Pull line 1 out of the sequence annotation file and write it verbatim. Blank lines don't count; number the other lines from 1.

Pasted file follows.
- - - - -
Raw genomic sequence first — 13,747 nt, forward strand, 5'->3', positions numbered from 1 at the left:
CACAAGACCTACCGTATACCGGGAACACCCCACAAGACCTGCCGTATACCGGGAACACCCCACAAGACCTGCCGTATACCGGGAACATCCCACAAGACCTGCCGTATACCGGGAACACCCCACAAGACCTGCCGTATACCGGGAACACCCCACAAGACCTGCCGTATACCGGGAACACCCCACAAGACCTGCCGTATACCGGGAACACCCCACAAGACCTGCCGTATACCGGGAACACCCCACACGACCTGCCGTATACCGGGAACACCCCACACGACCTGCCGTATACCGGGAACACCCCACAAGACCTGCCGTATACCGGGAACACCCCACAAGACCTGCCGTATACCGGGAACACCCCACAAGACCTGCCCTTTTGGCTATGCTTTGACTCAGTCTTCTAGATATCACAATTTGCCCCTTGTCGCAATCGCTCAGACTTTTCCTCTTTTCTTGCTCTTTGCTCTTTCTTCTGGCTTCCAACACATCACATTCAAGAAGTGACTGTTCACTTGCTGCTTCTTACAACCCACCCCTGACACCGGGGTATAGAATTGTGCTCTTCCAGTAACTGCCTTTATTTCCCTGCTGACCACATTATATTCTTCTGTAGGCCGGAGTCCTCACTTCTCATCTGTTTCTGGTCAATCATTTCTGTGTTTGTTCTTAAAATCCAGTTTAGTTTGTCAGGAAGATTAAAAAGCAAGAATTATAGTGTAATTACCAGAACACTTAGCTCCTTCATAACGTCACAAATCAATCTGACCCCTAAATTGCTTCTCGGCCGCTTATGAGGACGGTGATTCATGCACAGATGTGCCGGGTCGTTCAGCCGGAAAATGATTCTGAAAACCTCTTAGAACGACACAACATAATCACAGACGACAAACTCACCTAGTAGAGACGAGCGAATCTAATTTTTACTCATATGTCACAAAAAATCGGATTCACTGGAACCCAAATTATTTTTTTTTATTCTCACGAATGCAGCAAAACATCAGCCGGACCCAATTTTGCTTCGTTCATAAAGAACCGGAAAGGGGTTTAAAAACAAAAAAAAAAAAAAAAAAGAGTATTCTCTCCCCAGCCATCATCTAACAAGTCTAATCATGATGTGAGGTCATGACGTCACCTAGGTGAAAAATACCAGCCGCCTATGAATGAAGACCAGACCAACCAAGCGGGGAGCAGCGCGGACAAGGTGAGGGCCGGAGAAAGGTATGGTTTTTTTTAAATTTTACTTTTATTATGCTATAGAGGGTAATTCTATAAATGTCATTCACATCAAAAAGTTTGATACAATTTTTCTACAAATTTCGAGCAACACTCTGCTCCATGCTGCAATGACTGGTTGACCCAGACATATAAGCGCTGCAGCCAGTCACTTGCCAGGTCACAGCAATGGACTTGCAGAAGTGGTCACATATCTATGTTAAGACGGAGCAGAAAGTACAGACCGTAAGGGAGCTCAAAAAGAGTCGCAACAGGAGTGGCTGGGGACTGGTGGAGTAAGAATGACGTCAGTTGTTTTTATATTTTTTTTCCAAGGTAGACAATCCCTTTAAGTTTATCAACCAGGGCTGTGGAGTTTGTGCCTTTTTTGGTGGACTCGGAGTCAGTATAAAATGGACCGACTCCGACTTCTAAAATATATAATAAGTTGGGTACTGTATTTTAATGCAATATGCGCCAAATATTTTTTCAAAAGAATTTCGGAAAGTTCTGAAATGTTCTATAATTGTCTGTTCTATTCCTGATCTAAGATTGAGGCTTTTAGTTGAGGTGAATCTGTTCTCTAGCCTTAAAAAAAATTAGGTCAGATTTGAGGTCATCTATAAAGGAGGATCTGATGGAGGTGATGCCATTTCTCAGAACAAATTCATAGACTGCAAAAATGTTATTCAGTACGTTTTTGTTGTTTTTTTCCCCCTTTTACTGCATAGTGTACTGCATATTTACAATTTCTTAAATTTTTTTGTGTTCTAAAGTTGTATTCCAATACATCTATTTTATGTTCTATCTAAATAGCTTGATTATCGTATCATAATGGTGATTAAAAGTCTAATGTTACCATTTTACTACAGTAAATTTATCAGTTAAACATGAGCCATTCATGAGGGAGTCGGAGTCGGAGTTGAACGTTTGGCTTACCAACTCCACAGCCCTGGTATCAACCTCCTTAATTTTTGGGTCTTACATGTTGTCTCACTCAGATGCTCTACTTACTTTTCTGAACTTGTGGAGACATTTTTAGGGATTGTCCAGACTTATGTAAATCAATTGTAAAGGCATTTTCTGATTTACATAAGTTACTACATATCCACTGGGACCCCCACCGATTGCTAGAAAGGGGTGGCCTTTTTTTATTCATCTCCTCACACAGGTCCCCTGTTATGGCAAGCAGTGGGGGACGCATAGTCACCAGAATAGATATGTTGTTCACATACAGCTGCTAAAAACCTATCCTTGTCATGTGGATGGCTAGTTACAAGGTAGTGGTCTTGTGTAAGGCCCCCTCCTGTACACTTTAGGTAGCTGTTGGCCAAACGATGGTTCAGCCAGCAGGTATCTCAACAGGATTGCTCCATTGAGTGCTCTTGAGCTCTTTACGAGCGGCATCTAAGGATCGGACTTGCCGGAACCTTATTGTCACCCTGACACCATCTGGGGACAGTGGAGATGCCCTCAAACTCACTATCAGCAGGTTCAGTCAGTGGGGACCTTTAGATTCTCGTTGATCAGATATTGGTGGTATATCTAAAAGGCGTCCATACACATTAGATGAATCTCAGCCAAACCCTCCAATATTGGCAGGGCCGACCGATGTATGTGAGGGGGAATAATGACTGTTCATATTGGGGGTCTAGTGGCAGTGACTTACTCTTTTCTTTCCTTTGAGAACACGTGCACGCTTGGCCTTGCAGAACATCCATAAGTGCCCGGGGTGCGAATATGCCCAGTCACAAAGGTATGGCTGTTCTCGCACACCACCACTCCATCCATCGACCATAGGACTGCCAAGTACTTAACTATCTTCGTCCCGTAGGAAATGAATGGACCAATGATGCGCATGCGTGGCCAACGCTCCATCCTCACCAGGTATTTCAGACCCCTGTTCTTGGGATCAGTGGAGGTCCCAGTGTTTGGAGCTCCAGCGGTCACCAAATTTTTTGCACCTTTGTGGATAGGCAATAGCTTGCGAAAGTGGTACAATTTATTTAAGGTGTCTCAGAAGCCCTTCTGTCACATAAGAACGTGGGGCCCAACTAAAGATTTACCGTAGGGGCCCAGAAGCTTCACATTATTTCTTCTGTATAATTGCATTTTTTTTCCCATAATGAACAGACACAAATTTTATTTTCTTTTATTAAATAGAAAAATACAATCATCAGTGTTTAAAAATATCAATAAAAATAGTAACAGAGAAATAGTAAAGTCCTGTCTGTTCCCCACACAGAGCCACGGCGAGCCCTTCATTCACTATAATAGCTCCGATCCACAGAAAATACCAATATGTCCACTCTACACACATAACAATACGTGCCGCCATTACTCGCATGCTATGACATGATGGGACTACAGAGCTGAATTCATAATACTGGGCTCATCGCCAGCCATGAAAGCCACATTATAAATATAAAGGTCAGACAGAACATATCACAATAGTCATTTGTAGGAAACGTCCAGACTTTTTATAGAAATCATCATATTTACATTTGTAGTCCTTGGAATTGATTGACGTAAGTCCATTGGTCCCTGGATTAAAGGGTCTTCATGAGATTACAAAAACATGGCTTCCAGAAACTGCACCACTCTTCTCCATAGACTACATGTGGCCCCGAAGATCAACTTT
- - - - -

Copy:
Raw genomic sequence first — 13,747 nt, forward strand, 5'->3', positions numbered from 1 at the left: